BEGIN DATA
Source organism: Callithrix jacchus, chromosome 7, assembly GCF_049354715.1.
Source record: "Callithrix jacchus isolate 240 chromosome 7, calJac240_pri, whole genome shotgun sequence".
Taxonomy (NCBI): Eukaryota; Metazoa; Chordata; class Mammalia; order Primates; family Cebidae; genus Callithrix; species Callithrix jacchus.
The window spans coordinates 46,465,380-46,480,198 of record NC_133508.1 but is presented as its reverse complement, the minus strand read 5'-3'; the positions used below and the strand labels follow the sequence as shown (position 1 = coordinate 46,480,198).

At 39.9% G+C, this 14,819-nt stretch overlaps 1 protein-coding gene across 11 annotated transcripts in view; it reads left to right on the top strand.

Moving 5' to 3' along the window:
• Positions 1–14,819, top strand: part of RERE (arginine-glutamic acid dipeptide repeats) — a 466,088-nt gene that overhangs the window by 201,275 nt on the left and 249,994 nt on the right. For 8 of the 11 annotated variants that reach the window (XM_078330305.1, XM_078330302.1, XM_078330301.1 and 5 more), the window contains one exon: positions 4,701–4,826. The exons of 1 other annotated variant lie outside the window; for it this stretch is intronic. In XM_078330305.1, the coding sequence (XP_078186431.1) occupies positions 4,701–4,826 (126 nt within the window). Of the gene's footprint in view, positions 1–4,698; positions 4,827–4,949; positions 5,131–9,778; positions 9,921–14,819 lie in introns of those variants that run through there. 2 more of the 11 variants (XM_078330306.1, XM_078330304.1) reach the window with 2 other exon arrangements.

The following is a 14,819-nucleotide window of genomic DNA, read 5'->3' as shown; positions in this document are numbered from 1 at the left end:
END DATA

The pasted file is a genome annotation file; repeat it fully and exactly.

Source organism: Callithrix jacchus, chromosome 7, assembly GCF_049354715.1.
Source record: "Callithrix jacchus isolate 240 chromosome 7, calJac240_pri, whole genome shotgun sequence".
Taxonomy (NCBI): Eukaryota; Metazoa; Chordata; class Mammalia; order Primates; family Cebidae; genus Callithrix; species Callithrix jacchus.
The window spans coordinates 46,465,380-46,480,198 of record NC_133508.1 but is presented as its reverse complement, the minus strand read 5'-3'; the positions used below and the strand labels follow the sequence as shown (position 1 = coordinate 46,480,198).

At 39.9% G+C, this 14,819-nt stretch overlaps 1 protein-coding gene across 11 annotated transcripts in view; it reads left to right on the top strand.

Moving 5' to 3' along the window:
• Positions 1–14,819, top strand: part of RERE (arginine-glutamic acid dipeptide repeats) — a 466,088-nt gene that overhangs the window by 201,275 nt on the left and 249,994 nt on the right. For 8 of the 11 annotated variants that reach the window (XM_078330305.1, XM_078330302.1, XM_078330301.1 and 5 more), the window contains one exon: positions 4,701–4,826. The exons of 1 other annotated variant lie outside the window; for it this stretch is intronic. In XM_078330305.1, the coding sequence (XP_078186431.1) occupies positions 4,701–4,826 (126 nt within the window). Of the gene's footprint in view, positions 1–4,698; positions 4,827–4,949; positions 5,131–9,778; positions 9,921–14,819 lie in introns of those variants that run through there. 2 more of the 11 variants (XM_078330306.1, XM_078330304.1) reach the window with 2 other exon arrangements.

The following is a 14,819-nucleotide window of genomic DNA, read 5'->3' as shown; positions in this document are numbered from 1 at the left end: